Friday, September 28, 2007

There's been a lot of anger in the rest of Spain at the wave of burnings of photographs of King Juan Carlos here in Catalonia; the extremist Cataloonies did another one today at the university here in Barcelona. Torching the king's image is illegal in Spain, as is burning the Spanish flag, and those who have burned photos are being prosecuted for lese-majesté.

My opinion is that 1) burning an image or a flag is political expression--it says very clearly that you despise everything that what you're burning stands for--and should therefore be legal, as it is in the US 2) Anyone who does such a thing to a symbol of democracy is a complete and total asshole and should be scorned by all the rest of us 3) The law's the law, and until it's changed it should be enforced. Put these jerks on trial for lese-majesté; it doesn't bother me in the least. But don't put them in jail, that'd be counterproductive (and besides, I think jail ought to be reserved for violent criminals). Give them a massive community service sentence, and make sure that the service they do is cleaning up bedpans in nursing homes 4) Change the law. Don't fear free expression, unpleasant as it might be.

I understand the anger at the photo-burners, and what's interesting is that the rejection is coming from both the moderate wing of the PP and from the PSOE. The Communists don't seem to care, and there are elements of the far right who don't like Juan Carlos either. What the moderates are objecting to is the photo-burners' hatred of what they have created, a successful modern democratic Spain with all its faults--and its virtues.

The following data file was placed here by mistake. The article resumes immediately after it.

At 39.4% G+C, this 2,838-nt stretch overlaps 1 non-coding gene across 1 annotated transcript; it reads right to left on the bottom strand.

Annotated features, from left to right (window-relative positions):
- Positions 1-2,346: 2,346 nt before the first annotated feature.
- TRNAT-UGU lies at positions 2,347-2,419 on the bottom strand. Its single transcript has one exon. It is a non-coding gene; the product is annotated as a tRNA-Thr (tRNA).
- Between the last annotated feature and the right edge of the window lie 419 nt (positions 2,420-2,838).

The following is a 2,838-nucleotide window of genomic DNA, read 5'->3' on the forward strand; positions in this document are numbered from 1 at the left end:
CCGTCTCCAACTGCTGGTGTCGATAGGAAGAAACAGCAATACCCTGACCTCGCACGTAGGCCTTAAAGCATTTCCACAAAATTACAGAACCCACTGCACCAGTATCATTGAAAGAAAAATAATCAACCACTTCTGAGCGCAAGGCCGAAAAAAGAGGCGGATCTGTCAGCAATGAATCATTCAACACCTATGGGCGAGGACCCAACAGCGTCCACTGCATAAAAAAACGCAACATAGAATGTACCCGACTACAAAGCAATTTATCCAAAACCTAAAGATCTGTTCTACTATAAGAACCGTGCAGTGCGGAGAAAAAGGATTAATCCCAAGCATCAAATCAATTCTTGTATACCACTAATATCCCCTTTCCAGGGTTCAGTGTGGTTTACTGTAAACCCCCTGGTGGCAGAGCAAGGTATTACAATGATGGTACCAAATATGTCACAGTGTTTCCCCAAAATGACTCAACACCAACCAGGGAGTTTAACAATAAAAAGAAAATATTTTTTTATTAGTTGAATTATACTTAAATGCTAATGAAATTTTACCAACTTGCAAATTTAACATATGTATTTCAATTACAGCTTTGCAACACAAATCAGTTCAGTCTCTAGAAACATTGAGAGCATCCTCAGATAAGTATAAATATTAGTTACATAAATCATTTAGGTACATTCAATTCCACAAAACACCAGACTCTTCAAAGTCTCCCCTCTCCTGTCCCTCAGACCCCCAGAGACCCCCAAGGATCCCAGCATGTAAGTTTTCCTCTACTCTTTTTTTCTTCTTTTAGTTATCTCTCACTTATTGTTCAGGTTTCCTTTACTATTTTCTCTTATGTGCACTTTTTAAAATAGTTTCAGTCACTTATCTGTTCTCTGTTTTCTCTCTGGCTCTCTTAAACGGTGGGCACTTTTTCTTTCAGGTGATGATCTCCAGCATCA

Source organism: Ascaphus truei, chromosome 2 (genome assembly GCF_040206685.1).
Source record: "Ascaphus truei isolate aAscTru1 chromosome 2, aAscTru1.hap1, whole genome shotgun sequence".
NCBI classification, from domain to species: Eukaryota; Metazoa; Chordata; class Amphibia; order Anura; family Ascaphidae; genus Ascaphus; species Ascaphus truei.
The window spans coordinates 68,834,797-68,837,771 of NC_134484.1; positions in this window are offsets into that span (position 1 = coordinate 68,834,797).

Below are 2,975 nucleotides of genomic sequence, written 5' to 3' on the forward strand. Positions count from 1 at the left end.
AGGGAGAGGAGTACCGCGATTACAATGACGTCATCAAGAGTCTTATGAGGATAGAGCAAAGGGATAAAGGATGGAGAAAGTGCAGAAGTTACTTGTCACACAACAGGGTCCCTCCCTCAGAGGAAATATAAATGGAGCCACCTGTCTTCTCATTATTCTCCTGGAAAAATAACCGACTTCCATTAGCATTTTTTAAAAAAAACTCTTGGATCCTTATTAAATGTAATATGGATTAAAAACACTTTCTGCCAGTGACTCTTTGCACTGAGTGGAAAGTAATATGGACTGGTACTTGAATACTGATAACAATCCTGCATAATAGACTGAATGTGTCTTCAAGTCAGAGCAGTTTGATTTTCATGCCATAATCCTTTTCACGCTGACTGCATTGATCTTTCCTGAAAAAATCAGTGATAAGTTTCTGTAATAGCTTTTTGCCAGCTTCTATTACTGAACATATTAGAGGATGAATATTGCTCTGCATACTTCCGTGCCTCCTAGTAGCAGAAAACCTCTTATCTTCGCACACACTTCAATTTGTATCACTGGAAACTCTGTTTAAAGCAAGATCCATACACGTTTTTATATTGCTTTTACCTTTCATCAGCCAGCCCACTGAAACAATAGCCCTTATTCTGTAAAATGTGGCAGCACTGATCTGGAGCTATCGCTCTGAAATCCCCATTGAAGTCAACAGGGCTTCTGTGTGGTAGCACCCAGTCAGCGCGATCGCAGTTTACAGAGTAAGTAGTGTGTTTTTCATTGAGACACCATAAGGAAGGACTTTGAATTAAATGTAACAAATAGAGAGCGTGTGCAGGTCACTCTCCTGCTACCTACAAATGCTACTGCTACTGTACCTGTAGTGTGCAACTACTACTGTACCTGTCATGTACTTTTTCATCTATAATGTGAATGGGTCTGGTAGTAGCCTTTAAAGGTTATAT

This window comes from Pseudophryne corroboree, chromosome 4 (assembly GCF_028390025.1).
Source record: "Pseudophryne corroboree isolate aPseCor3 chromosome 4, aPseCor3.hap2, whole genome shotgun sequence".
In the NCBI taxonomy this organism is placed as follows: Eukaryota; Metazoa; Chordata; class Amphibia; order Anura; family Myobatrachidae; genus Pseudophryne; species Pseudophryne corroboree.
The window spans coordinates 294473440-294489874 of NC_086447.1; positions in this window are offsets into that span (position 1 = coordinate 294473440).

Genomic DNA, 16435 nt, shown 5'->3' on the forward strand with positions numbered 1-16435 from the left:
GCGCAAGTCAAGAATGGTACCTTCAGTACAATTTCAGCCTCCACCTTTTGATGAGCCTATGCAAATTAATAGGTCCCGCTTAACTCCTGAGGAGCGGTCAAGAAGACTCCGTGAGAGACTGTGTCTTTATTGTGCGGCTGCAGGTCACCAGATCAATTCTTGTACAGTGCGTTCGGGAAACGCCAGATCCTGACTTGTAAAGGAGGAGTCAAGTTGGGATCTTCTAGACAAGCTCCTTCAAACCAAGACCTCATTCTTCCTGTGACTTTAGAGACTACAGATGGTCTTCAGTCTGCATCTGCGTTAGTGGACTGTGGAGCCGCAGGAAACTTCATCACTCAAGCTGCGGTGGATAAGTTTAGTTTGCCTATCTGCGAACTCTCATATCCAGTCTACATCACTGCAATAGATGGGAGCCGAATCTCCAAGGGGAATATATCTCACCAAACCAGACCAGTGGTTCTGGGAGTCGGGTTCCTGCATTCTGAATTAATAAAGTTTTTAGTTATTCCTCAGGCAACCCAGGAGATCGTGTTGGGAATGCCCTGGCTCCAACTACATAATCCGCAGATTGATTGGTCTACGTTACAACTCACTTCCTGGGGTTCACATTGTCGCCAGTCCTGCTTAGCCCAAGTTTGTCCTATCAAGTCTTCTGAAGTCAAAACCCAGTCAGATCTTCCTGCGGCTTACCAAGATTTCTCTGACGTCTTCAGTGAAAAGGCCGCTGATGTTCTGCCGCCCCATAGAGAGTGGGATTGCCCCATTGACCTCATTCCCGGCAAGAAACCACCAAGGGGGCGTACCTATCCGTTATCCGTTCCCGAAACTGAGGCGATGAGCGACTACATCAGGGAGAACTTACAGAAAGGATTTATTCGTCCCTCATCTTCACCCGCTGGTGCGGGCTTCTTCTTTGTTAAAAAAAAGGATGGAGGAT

King Juan Carlos is a symbol of Spanish democracy, the democracy built by the moderates on the right and the left. He was the most important single figure during the transitional period. If he hadn't set the transition in motion, and had been willing to serve as a puppet for the army (which is what Franco wanted him to do), Spain would be something a lot worse than it is today. If he hadn't spoken on TV to the people against the February 23, 1981 attempted coup, and made it clear that he would abdicate if a military junta took over, it might not have crumbled so fast--and don't forget, General Milans del Bosch rolled the tanks through the streets of Valencia that night, while rogue Guardias Civiles held the Parliament hostage. A weaker man might have folded.

The photo-burners say Juan Carlos is Franco's appointed successor. So what? Does that invalidate him as monarch? Juan Carlos certainly did the opposite of what Franco wanted him to do. Pasqual Maragall, Paco Ordoñez, Miguel Boyer, Adolfo Suárez, Manuel Fraga, and a whole lot of other people whose commitment to democracy is unquestionable worked for Franco's government, too, on the moral grounds that somebody competent had to run the country, whether elected or not.

No comments: